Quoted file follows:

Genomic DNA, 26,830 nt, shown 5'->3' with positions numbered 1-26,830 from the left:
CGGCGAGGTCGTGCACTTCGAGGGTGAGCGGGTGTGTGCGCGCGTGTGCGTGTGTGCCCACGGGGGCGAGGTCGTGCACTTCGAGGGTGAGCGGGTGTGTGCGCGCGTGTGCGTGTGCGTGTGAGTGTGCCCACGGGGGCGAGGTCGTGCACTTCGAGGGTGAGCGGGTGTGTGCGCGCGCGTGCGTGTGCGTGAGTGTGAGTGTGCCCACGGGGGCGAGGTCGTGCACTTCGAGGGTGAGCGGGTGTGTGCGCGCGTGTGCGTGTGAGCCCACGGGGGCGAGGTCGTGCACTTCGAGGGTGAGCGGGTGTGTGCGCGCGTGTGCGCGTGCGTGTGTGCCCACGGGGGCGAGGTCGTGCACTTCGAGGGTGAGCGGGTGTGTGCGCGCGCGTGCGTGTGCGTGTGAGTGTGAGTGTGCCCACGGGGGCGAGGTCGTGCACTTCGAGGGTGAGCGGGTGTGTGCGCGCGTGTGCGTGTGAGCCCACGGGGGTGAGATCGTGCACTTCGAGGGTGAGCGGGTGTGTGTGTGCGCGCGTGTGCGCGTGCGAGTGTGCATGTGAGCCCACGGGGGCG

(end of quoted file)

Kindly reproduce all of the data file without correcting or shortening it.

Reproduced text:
Genomic DNA, 26,830 nt, shown 5'->3' with positions numbered 1-26,830 from the left:
CGGCGAGGTCGTGCACTTCGAGGGTGAGCGGGTGTGTGCGCGCGTGTGCGTGTGTGCCCACGGGGGCGAGGTCGTGCACTTCGAGGGTGAGCGGGTGTGTGCGCGCGTGTGCGTGTGCGTGTGAGTGTGCCCACGGGGGCGAGGTCGTGCACTTCGAGGGTGAGCGGGTGTGTGCGCGCGCGTGCGTGTGCGTGAGTGTGAGTGTGCCCACGGGGGCGAGGTCGTGCACTTCGAGGGTGAGCGGGTGTGTGCGCGCGTGTGCGTGTGAGCCCACGGGGGCGAGGTCGTGCACTTCGAGGGTGAGCGGGTGTGTGCGCGCGTGTGCGCGTGCGTGTGTGCCCACGGGGGCGAGGTCGTGCACTTCGAGGGTGAGCGGGTGTGTGCGCGCGCGTGCGTGTGCGTGTGAGTGTGAGTGTGCCCACGGGGGCGAGGTCGTGCACTTCGAGGGTGAGCGGGTGTGTGCGCGCGTGTGCGTGTGAGCCCACGGGGGTGAGATCGTGCACTTCGAGGGTGAGCGGGTGTGTGTGTGCGCGCGTGTGCGCGTGCGAGTGTGCATGTGAGCCCACGGGGGCG